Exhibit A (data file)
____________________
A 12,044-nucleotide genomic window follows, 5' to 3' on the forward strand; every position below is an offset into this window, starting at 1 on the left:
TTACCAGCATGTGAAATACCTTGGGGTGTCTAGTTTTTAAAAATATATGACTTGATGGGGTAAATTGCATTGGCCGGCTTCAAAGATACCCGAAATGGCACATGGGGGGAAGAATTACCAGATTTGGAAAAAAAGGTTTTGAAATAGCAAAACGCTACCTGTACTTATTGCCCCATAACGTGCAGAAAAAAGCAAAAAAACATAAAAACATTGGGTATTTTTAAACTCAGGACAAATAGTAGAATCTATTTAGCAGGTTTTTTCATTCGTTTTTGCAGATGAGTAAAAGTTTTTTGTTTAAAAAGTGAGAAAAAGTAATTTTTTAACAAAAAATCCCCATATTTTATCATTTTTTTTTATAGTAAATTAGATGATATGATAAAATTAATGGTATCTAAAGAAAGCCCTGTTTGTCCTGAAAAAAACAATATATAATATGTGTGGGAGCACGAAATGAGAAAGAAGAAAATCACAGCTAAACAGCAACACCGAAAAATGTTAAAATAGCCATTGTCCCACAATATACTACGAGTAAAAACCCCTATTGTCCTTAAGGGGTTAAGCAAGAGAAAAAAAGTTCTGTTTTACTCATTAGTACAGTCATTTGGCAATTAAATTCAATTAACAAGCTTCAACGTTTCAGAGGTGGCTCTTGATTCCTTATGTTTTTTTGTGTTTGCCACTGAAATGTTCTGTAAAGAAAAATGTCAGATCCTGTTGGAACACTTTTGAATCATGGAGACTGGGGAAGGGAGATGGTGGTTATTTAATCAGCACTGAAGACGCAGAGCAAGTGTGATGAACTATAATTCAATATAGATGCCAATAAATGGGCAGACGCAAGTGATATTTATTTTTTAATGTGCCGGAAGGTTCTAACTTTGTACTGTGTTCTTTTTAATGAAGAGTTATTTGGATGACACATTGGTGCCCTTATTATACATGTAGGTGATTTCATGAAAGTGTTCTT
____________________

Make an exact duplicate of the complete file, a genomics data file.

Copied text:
A 12,044-nucleotide genomic window follows, 5' to 3' on the forward strand; every position below is an offset into this window, starting at 1 on the left:
TTACCAGCATGTGAAATACCTTGGGGTGTCTAGTTTTTAAAAATATATGACTTGATGGGGTAAATTGCATTGGCCGGCTTCAAAGATACCCGAAATGGCACATGGGGGGAAGAATTACCAGATTTGGAAAAAAAGGTTTTGAAATAGCAAAACGCTACCTGTACTTATTGCCCCATAACGTGCAGAAAAAAGCAAAAAAACATAAAAACATTGGGTATTTTTAAACTCAGGACAAATAGTAGAATCTATTTAGCAGGTTTTTTCATTCGTTTTTGCAGATGAGTAAAAGTTTTTTGTTTAAAAAGTGAGAAAAAGTAATTTTTTAACAAAAAATCCCCATATTTTATCATTTTTTTTTATAGTAAATTAGATGATATGATAAAATTAATGGTATCTAAAGAAAGCCCTGTTTGTCCTGAAAAAAACAATATATAATATGTGTGGGAGCACGAAATGAGAAAGAAGAAAATCACAGCTAAACAGCAACACCGAAAAATGTTAAAATAGCCATTGTCCCACAATATACTACGAGTAAAAACCCCTATTGTCCTTAAGGGGTTAAGCAAGAGAAAAAAAGTTCTGTTTTACTCATTAGTACAGTCATTTGGCAATTAAATTCAATTAACAAGCTTCAACGTTTCAGAGGTGGCTCTTGATTCCTTATGTTTTTTTGTGTTTGCCACTGAAATGTTCTGTAAAGAAAAATGTCAGATCCTGTTGGAACACTTTTGAATCATGGAGACTGGGGAAGGGAGATGGTGGTTATTTAATCAGCACTGAAGACGCAGAGCAAGTGTGATGAACTATAATTCAATATAGATGCCAATAAATGGGCAGACGCAAGTGATATTTATTTTTTAATGTGCCGGAAGGTTCTAACTTTGTACTGTGTTCTTTTTAATGAAGAGTTATTTGGATGACACATTGGTGCCCTTATTATACATGTAGGTGATTTCATGAAAGTGTTCTT